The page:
In My Words: Buc-ee’s and the necessity of ending runaway consumerism

This column published by the Charlotte Observer, the Raleigh News & Observer and the Durham Herald-Sun, Professor of Psychology Mat Gendle addresses the impact of a throw-away culture of consumerism.

By Mat Gendle

Over the past few years, proposals have been made to build the first Buc-ee’s in North Carolina along the busy Interstate 40/85 corridor. For readers who may be unfamiliar, Buc-ee’s is a Texas-based chain of convenience stores, known for their massive size, unique snacks and extensive selection of novelty retail goods.

Mat Gendle, professor of psychology and director of Project Pericles

I’m a silly guy at heart, and on one hand I love the idea that this Buc-ee’s might provide travelers with a place to rest, use a clean restroom and browse a seemingly endless selection of humorous tchotchkes. After all, the Carolinas have a long history of embracing interstate highway kitsch at well-known establishments such as South of the Border. But on the other hand, I am concerned by what Buc-ee’s represents, particularly within the context of the global environmental crisis.

Buc-ee’s locations are enormous—often featuring more than 100 fuel pumps and over 50,000 square feet of retail space packed with cheap souvenirs and consumer goods. And I believe that this excess makes Buc-ee’s a prime example of end-stage American consumerism at its worst.

A large proportion of the non-food items that Buc-ee’s stocks are cheap, foreign-produced novelty products that are certain to lose their perceived value once the purchaser’s road trip has ended. These aren’t heirloom objects to be treasured and passed down across generations. Rather, I would bet that nearly every non-consumable item for sale inside a Buc-ee’s will end up in a landfill within five years of purchase.

But it’s not just Buc-ee’s who is at fault here—this is how mass consumerism operates in 2023. Most major retailers are willing and active partners in egregious environmental harm.

During the 2022 holiday season, I had a sobering experience inside another national retailer that specializes in home décor items. At Home is known for warehouse-style displays of holiday-themed decorations and home goods that seemingly go on without end. Inside, everything is organized by color palette—one gigantic aisle may feature only items that are green while the next aisle may stock (in the same order) the exact same goods, but this time in red, and so on. The sheer volume of merchandise I encountered was mind-blowing.

Much like the products marketed by Buc-ee’s, I found the goods stocked by At Home to largely be low-quality imports—items with product lives that are likely short on a fast track to the landfill. In that moment, I had a frightening realization.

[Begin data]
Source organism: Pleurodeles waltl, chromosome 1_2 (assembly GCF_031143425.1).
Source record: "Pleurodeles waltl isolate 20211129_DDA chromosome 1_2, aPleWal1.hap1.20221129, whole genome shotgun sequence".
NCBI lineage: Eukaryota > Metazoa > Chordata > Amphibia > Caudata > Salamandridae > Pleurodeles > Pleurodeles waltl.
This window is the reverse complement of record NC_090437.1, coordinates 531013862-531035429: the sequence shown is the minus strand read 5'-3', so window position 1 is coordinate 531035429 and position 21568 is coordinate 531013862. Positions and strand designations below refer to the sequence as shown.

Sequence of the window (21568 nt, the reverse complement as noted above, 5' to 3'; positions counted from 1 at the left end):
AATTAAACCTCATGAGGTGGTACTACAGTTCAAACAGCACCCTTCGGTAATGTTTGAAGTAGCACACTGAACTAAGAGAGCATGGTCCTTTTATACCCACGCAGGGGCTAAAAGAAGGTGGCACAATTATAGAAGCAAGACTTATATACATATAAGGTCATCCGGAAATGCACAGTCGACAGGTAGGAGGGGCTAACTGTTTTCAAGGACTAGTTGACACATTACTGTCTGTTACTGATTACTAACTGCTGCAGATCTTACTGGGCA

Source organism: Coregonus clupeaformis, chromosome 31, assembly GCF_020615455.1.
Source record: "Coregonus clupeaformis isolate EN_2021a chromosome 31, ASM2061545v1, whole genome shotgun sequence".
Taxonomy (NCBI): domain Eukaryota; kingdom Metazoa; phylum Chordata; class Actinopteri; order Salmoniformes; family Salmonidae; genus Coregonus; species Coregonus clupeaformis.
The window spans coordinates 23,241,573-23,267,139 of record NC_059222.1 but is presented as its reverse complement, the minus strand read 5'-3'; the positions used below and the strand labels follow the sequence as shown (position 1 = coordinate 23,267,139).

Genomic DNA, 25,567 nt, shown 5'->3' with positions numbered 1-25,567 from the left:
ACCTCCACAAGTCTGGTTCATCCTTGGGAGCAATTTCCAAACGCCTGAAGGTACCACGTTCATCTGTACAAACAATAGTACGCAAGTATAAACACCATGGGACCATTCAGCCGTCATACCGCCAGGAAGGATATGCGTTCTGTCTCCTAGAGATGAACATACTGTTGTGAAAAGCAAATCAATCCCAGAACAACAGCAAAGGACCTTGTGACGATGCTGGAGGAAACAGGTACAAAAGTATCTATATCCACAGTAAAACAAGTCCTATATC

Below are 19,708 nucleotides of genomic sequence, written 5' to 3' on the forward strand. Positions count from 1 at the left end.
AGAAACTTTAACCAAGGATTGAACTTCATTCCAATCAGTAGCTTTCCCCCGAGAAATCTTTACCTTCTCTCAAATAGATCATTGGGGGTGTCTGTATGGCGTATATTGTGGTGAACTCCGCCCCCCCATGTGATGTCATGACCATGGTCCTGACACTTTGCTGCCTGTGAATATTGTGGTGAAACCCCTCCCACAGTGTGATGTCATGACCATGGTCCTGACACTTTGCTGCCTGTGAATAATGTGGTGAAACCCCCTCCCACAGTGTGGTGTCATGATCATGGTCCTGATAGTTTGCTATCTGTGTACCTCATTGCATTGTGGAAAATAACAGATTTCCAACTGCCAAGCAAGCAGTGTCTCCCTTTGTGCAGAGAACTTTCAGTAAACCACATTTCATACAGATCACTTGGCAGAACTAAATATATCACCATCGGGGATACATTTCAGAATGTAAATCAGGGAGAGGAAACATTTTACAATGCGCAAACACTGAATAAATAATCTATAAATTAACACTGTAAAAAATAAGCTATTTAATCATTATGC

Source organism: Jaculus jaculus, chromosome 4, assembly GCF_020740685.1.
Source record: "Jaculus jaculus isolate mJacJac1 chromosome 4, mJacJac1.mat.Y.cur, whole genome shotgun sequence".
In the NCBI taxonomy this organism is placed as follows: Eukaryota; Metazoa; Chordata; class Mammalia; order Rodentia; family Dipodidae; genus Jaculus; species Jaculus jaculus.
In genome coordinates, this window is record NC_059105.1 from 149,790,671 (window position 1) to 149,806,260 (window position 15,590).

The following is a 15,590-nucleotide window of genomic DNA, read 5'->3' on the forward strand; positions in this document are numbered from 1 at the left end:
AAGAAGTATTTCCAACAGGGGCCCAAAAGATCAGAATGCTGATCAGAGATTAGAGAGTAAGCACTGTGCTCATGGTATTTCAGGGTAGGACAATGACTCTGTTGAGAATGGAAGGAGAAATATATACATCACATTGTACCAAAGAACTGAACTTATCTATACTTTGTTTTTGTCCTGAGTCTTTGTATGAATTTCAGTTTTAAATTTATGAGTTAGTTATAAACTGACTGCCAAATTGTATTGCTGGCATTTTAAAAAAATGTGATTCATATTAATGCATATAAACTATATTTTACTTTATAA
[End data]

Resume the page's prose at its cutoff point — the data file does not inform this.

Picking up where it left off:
I thought about all the stuff in this one location, and before I could stop myself, my mind began to race. This was only a tiny fraction of all the cheap products sold at this company’s locations across the U.S. All the goods offered by this one company are just a minuscule percentage of all the landfill-destined merchandise that is collectively stocked by retailers throughout the U.S. at any one time.

Think of the armada of container ships that carried these items from their point of manufacture, each spewing huge amounts of greenhouse gases as they plied the Pacific from Asia to ports on the west coast. Then there are the enormous fleets of trucks used to transport all these goods from their ports of entry to their final retail location. Considering the net environmental impact overwhelmed me.

Modern consumer capitalism is grounded in the practice of producing unfathomably large mountains of cheap goods as part of a vicious cycle to perpetually drive up both consumption and production. If we hope to have any chance of preserving our environment, it is essential that we abandon this “runaway train” consumerism.

As “un-American” as this perhaps sounds, if we wish to have a sustainable economy it is imperative that we scale down retail operations, become comfortable with having fewer consumer choices, and, quite simply, manufacture fewer things. Unfortunately, as fun as purchasing a piece of Buc-ee Beaver-licensed merchandise might seem in that humorous road trip moment, celebrating the expansion of corporations that utilize business models based on scaled-up mass consumption of cheap and disposable goods won’t help us achieve this endpoint.

I’ve often thought that 2008 Pixar feature WALL-E may unintentionally be one of the most prophetic movies of our time. In this film, the future Earth is depicted as a barren wasteland, completely buried in refuse resulting from decades of rampant consumerism promoted by profit-driven megacorporations. There is a happy ending to the movie (I won’t give it away!), but I hope that humanity can get to that better place before having to first drown itself in garbage and destroy the natural resources we depend on for our collective sustenance.

The consumer offerings of companies like Buc-ee’s may provide some inexpensive fun, but they are a dead end if we want humanity and the rest of the natural world to continue to flourish.

Views expressed in this column are the authors’ own and not necessarily those of Elon University.